Assault Case Proceeds after Preliminary Hearing

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By Hannah Grayson

San Francisco – A preliminary hearing was held Monday in Department 12, presided over by Judge Vedica Puri. The case will proceed against the defendant with all charges, despite the defendant’s mental state at the time of the incident.

On October 18 at 3:38 a.m., Officer Arturo Ramirez responded to a call at the Shell gas station on 19th Avenue and Lincoln Way. One of the cashiers at the convenience store located at the gas station had called to report an assault.

The cashier told Officer Ramirez that the defendant had entered the store and began acting erratically, with behavior that included talking to the food. The defendant then brought items up to the cashier and asked if she could take the items. Once told she had to pay, she apparently began yelling obscenities at the cashier. She was then told to leave and, shortly after walking around more, she did. The cashier apparently did not see her take any items from the store when walking out.

A minute after the defendant left the store, the cashier heard yelling from outside. Another employee at the store was taking out the garbage when she came into contact with the defendant. The employee recognized her, as she apparently would come to the store every day, and told her to leave.

The officer then testified that the employee told him the defendant then allegedly began yelling at her before punching her in the face approximately three times. The defendant then apparently hit the victim on the nose with a full Gatorade bottle. This Gatorade bottle, however, was never found by the police, despite their search of the area. Officer Ramirez claimed he saw the employee’s nose cut and bleeding and she was visibly shaken when he responded to the scene.

Officer Ramirez did not come into contact with the defendant until the “cold show” in which the witnesses can view and identify a possible suspect. He took the employee to the cold show, but not the cashier, who had also witnessed the woman.

The officers who arrested the defendant called an ambulance, as she had been displaying signs of an “altered mental state” due to her erratic and strange behavior. They also thought that she was under the influence of drugs, but this was only speculation. At the cold show, the victim identified the defendant as the person who attacked her, based on the shirt she was wearing and their previous interactions.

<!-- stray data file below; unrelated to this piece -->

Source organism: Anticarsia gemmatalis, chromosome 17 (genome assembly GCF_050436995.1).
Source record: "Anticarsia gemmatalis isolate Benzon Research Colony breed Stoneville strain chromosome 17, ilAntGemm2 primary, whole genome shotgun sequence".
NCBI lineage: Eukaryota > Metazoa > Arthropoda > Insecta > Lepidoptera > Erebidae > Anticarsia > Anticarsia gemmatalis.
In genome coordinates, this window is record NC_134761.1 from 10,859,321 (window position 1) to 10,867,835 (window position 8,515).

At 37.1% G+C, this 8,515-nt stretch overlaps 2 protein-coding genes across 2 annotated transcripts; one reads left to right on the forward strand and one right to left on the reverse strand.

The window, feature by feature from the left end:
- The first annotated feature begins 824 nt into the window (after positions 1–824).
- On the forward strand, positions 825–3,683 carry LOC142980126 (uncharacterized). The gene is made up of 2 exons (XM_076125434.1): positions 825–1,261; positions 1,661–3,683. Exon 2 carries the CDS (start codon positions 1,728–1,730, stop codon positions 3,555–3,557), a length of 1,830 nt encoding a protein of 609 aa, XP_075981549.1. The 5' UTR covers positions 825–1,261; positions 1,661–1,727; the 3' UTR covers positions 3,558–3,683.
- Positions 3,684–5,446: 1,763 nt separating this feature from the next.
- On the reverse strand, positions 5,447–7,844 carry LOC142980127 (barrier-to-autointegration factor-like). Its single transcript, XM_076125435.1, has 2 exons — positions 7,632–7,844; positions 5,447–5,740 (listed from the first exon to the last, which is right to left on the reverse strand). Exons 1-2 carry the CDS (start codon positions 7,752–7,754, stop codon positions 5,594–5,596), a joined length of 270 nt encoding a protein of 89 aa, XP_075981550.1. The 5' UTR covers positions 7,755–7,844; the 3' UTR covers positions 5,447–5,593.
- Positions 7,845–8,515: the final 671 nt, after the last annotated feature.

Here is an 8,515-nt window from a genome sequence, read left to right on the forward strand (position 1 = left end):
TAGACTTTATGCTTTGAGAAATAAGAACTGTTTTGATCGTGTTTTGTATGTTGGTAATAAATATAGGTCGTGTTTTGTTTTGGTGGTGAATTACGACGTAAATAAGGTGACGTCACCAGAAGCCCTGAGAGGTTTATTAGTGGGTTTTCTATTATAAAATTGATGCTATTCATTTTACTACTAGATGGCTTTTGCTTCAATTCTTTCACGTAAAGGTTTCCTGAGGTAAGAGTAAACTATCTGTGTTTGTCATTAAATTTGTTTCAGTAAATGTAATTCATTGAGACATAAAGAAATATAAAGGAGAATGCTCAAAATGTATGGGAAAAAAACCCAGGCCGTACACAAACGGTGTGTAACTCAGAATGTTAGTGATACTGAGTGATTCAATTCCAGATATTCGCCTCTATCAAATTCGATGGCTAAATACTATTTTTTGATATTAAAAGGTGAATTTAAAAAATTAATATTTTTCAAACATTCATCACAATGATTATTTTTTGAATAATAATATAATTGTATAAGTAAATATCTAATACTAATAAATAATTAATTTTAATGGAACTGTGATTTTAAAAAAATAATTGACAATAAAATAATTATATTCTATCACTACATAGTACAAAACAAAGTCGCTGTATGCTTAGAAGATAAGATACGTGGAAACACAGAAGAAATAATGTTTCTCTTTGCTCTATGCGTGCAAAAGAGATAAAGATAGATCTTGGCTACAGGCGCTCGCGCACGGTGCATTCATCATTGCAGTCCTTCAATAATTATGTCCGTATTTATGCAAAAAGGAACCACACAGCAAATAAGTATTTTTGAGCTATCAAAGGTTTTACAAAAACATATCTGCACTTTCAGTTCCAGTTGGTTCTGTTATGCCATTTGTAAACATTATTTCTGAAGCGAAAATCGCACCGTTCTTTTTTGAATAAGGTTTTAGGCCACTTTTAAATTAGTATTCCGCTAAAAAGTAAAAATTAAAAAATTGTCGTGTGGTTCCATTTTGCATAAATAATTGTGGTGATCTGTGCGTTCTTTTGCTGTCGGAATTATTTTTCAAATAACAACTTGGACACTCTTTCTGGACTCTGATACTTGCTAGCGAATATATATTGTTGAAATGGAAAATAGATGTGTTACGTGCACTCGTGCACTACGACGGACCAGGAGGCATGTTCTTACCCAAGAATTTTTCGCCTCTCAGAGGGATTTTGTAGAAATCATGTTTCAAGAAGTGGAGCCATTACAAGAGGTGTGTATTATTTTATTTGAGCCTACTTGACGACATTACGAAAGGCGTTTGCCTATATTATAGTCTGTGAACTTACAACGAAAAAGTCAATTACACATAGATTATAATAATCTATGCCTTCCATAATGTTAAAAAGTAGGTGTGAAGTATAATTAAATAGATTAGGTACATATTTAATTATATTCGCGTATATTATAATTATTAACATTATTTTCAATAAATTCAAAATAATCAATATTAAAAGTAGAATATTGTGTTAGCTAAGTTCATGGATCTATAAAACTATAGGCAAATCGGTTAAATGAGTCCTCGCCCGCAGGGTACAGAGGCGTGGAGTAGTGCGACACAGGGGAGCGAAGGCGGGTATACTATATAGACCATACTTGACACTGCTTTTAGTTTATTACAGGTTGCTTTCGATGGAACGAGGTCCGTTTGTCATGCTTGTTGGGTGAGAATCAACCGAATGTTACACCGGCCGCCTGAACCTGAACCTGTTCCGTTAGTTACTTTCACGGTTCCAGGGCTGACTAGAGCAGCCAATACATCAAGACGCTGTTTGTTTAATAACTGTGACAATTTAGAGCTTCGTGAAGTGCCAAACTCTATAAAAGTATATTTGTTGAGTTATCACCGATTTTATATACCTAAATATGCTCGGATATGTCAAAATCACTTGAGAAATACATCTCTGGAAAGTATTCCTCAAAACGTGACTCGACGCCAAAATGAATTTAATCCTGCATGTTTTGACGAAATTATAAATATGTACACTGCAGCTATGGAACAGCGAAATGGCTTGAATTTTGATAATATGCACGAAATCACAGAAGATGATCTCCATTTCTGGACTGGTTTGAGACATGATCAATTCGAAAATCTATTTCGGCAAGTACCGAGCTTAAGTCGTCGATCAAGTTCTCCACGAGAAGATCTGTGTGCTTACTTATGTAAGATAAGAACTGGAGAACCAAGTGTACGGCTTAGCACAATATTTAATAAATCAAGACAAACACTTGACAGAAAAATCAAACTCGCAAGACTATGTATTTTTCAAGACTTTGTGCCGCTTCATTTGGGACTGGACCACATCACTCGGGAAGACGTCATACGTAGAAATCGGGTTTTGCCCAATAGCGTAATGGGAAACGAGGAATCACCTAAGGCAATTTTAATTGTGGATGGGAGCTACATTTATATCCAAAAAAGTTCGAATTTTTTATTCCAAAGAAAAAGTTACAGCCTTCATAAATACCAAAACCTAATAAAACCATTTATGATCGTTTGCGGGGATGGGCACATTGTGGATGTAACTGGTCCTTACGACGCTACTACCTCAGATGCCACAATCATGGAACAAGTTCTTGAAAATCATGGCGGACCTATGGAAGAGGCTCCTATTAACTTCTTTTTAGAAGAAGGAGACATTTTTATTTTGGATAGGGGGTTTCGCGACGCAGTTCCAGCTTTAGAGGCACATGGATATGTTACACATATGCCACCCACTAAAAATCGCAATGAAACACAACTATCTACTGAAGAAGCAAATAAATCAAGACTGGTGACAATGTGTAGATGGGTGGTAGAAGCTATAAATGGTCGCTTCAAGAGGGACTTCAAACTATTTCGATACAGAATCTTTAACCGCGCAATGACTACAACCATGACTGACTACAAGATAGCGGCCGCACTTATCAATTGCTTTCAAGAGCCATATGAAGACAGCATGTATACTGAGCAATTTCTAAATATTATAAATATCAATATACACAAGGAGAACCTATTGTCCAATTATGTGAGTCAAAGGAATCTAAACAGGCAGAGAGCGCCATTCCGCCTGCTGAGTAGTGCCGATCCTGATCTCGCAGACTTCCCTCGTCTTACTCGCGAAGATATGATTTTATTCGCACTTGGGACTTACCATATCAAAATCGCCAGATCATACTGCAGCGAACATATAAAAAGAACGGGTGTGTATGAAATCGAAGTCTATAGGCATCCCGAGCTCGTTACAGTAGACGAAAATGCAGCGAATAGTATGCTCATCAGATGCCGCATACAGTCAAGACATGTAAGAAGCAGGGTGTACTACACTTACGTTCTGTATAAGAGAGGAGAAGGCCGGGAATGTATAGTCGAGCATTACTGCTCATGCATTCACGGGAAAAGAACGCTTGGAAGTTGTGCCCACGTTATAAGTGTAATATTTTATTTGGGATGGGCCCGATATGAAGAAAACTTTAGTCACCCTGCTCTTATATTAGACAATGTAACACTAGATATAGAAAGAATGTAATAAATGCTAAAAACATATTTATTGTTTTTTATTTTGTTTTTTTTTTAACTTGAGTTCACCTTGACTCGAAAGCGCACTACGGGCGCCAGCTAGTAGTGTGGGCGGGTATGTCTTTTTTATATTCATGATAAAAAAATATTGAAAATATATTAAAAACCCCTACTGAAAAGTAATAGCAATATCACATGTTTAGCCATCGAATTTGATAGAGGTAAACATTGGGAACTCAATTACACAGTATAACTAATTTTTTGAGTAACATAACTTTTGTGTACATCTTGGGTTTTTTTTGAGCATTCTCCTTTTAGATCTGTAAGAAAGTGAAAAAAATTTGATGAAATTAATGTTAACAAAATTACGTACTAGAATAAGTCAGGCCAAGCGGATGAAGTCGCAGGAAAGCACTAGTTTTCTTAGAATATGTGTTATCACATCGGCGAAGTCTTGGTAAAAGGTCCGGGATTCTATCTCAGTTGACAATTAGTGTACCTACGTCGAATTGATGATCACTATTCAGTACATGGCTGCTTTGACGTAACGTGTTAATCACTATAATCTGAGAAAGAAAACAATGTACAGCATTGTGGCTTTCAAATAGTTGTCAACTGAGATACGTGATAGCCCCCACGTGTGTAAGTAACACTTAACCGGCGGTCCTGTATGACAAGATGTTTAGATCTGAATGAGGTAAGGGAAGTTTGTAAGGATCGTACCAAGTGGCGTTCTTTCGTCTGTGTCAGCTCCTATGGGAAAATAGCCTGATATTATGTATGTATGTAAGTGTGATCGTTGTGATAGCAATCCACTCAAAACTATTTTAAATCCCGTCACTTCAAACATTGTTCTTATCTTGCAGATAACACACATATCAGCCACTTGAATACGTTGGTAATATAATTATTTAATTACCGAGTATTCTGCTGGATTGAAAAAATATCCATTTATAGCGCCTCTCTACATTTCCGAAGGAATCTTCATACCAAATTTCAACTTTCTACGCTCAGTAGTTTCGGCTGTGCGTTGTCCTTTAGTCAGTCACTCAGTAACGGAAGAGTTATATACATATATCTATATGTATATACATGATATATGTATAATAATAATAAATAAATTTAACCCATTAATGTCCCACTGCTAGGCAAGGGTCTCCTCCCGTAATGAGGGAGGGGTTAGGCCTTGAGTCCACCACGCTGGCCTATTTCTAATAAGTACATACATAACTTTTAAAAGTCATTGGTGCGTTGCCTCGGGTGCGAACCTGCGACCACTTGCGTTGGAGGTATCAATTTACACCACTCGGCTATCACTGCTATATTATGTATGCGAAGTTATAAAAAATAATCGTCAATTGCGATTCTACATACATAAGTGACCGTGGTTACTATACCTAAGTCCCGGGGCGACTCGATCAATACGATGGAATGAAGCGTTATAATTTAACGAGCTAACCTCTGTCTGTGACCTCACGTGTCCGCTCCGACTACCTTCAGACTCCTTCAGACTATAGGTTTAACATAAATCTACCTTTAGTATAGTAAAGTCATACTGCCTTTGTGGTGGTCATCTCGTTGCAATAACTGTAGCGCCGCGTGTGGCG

The prosecution, Assistant District Attorney Sam Beckerman, then called his next witness, Officer Ian Richards. Officer Richards had been assigned that night to watch the mentally ill person at San Francisco General Hospital. While watching her, he witnessed her slap one of the nurses. In the cross-examination, he then clarified that it all happened so fast that he was not sure if the hit was open-handed or closed-fist.

The other nurse there then gave him a statement in which she said that the defendant was making bizarre statements. She also witnessed her hit the first nurse.

The defense, Deputy Public Defender Semuteh Freeman, then argued that, due to her mental state as attested to by the officer, the defendant should not be charged with a felony – as she did not have malicious intent. Ms. Freeman also argued against the charge that the defendant interfered with business, as she left when told to do so and did not steal anything.

Mr. Beckerman then argued that she did interfere with business, as she was yelling at the cashier. He also claimed that the defendant stole the Gatorade, despite the fact that the cashier did not see her leave with anything and the bottle was never found.

Judge Puri then ruled there was satisfactory evidence on all counts for the case to proceed to trial. In terms of intent due to mental state, she found that irrelevant to the charge placed against the defendant. She also claimed that these accusations are of behavior violent enough to ignore the fact that the defendant has no prior convictions. An arraignment is set for November 14 at 9 a.m. in Department 22.


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About The Author

The Vanguard Court Watch puts 8 to 12 interns into the Yolo County House to monitor and report on what happens. Anyone interested in interning at the Courthouse or volunteering to monitor cases should contact the Vanguard at info(at)davisvanguard(dot)org

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